While this film was a film of the past, let’s talk about one from 2013. Ranjhanaa is a “romantic” drama movie. It takes place in one of the sacred cities of India of all places, Varanasi! We first meet both the leads as children. Being from different communities, the boy happens to fall in love with the girl since the day he laid his eyes on her (shocking!). Throughout the years, the boy stalks her tries to woo her. 

Even though he initially has to deal with getting slapped multiple times, she finally gives in, tells him her names, and starts liking him because of his persistence. What follows after is just a whole lot of nonsense that takes up most of the movie. But do you know what the best part is? The male protagonist dies a martyr in the movie. It doesn’t matter if he’s creepy, it doesn’t matter if he was stalking, it doesn’t matter if he’s a bad guy. As far as Bollywood is concerned, HE. IS. A. HERO.

While I would LOVE to talk about some more movies that inspire the Indian dating scene, I’d like to shed some light on our western counterparts and call myself and other people out!

Better Days

I don’t even remember when I first came across this movie, but I fell in love with the Notebook almost immediately, and that didn’t change until recently. And I wasn’t the only one, many other girls and women loved the movie for various reasons. How couldn’t they? It’s a movie about romance and second chances with two extremely attractive protagonists. 

But even though this is supposed to be a cute love story, the first time we come across Noah’s (the male protagonist) stalker behaviour almost immediately. The scene in question happens to be when Noah lays eyes on Allie for the first time at the carnival. However, Allie is on a date, with another man. Does this affect Noah? No. Instead, he decides to scale the Ferris wheel and disrupts her date by threatening to jump off the top if she disagrees to go on a date with him. That is a major red flag, and I should have known back then.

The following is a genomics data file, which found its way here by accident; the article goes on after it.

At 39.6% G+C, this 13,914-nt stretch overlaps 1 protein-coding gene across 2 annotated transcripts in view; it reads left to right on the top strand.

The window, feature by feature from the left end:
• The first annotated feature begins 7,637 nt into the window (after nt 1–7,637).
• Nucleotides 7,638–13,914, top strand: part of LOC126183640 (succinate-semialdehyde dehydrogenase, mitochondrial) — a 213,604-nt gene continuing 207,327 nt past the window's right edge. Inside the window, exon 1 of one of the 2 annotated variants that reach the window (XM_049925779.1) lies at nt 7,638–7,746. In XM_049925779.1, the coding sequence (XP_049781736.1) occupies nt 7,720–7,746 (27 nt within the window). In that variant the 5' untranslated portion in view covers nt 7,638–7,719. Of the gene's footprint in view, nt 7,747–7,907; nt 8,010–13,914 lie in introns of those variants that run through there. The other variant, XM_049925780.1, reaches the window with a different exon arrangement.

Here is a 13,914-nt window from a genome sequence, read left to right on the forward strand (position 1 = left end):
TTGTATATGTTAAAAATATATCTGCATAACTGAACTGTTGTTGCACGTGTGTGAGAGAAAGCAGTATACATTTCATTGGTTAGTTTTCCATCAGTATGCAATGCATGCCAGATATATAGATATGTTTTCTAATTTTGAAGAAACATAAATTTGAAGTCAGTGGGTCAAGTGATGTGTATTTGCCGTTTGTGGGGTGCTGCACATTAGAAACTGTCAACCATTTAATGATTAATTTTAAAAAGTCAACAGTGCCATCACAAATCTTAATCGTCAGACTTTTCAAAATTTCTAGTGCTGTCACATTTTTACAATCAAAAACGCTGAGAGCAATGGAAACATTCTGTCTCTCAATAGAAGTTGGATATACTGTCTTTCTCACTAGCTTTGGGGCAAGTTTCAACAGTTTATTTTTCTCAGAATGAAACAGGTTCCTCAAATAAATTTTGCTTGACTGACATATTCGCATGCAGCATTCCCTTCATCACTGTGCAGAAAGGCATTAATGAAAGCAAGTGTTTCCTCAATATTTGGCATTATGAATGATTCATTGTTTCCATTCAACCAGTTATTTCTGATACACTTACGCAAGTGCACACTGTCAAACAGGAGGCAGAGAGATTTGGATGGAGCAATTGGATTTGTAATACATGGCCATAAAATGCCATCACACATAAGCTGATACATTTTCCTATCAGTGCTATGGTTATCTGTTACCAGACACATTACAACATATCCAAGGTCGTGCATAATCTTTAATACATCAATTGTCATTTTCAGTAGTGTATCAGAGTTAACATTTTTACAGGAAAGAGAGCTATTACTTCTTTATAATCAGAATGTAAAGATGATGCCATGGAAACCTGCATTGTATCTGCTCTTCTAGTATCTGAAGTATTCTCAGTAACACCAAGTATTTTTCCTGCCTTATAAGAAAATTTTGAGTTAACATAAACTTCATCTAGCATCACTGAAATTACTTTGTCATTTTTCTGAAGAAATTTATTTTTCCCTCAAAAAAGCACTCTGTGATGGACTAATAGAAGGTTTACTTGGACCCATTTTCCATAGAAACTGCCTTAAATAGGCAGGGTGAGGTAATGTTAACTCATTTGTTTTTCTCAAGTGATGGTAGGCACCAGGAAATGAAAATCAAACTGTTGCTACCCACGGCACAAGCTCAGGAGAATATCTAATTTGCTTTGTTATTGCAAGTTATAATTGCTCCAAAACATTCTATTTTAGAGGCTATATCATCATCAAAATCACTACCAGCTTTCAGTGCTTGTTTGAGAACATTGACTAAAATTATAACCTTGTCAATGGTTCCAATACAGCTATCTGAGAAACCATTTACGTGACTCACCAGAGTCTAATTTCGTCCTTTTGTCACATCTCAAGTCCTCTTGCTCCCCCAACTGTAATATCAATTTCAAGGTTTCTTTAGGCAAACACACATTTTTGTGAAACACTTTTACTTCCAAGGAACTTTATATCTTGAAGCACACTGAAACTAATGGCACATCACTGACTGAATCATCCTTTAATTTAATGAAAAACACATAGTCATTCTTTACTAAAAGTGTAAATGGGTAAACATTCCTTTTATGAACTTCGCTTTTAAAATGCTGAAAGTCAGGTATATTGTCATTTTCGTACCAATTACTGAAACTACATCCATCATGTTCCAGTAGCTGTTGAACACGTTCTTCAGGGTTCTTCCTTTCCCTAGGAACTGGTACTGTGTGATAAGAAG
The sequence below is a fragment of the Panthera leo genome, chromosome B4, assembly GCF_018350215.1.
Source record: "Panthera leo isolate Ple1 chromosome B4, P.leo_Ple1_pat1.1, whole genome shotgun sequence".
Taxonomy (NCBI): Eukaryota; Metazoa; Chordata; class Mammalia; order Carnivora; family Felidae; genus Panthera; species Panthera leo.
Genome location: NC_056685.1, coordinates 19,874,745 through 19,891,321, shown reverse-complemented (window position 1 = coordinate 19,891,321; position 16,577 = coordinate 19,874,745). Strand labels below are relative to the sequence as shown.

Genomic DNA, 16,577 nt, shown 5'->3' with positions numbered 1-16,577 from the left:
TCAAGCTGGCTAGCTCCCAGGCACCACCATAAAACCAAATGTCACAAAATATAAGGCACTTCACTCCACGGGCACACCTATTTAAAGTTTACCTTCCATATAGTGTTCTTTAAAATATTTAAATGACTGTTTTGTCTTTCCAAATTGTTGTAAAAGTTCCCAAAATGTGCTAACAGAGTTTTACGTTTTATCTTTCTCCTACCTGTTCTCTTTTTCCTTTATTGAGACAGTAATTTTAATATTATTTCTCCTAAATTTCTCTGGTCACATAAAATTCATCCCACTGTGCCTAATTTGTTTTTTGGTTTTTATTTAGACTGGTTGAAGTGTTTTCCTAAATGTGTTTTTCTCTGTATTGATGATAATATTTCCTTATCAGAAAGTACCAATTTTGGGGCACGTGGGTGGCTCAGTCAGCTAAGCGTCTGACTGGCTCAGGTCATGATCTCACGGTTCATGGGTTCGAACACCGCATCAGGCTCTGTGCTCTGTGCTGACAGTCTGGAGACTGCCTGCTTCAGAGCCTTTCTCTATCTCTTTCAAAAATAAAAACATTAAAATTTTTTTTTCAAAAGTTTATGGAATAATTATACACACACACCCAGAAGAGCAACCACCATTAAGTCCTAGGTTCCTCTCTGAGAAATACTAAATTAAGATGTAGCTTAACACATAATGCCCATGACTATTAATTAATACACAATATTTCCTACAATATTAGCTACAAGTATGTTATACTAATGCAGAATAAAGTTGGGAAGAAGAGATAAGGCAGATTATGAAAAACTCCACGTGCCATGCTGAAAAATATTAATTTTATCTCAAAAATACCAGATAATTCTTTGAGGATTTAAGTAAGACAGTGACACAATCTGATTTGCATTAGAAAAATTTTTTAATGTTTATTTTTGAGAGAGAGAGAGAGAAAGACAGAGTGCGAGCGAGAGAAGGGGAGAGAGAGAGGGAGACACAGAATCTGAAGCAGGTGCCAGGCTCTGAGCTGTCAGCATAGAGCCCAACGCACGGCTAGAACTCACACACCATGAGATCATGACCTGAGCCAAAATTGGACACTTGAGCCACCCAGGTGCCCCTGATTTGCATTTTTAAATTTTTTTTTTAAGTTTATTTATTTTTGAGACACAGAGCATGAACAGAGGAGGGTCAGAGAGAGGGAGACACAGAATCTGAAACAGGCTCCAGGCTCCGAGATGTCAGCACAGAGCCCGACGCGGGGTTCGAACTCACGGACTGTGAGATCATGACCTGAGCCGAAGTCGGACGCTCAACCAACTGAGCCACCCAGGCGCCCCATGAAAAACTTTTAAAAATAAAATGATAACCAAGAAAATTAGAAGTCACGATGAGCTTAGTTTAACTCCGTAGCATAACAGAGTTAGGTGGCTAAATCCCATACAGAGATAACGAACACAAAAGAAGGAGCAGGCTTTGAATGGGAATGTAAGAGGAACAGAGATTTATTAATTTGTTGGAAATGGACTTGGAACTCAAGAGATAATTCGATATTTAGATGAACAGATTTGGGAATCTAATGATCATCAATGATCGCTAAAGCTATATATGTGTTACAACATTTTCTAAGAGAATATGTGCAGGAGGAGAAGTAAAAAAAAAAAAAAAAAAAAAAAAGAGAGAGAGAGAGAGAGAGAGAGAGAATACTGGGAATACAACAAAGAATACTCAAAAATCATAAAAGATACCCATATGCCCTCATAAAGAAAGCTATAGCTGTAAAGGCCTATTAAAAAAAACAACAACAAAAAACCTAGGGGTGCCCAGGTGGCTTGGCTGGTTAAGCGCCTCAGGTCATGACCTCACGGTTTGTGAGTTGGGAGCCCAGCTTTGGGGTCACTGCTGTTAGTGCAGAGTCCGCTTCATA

Apart from the toxic “go out with me, or I jump” shtick Noah has practically bullied Allie into going out with him. And if that wasn’t enough, their whole relationship, unsurprisingly, ends up being extremely taxing. When I first watched the movie, I was a crying mess by the end of it. Not only did I think this was an incredibly romantic story, but I also wanted a similar story. Again, I wasn’t the only one! 

But let’s move on before I sob at the thought of my favourite movie being extremely toxic. 

Let’s now enter the “My Guilty Pleasure” section! 

I wish I could discuss any other movie, but this happens to be the only movie that comes to mind. Twilight came out back in 2008, and to this day I don’t want to admit the fact that I ever thought that, watching this movie would be a good idea. 

I still think the movie is absolute trash, but many of the things Edward (the male protagonist) did was justified because he was a vampire. BIG WHOOP! But the worst part is that he even admits how he climbs into her bedroom, watches her sleep because he likes it, and has been following her around.